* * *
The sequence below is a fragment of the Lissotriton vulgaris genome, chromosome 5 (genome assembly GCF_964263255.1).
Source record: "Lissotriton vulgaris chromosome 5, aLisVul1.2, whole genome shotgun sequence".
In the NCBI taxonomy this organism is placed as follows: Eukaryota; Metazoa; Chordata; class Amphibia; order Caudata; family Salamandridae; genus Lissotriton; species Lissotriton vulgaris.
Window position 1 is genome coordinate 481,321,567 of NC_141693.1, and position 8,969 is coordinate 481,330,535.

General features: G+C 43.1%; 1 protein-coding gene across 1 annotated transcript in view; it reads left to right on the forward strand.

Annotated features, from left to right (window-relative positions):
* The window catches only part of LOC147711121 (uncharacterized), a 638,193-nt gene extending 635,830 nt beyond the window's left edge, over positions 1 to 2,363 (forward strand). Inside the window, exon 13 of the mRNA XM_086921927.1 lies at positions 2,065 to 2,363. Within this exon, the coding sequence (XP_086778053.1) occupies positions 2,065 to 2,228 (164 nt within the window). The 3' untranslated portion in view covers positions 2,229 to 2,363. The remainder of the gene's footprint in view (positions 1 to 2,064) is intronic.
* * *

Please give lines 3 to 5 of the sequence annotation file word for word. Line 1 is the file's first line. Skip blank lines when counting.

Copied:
In the NCBI taxonomy this organism is placed as follows: Eukaryota; Metazoa; Chordata; class Amphibia; order Caudata; family Salamandridae; genus Lissotriton; species Lissotriton vulgaris.
Window position 1 is genome coordinate 481,321,567 of NC_141693.1, and position 8,969 is coordinate 481,330,535.

General features: G+C 43.1%; 1 protein-coding gene across 1 annotated transcript in view; it reads left to right on the forward strand.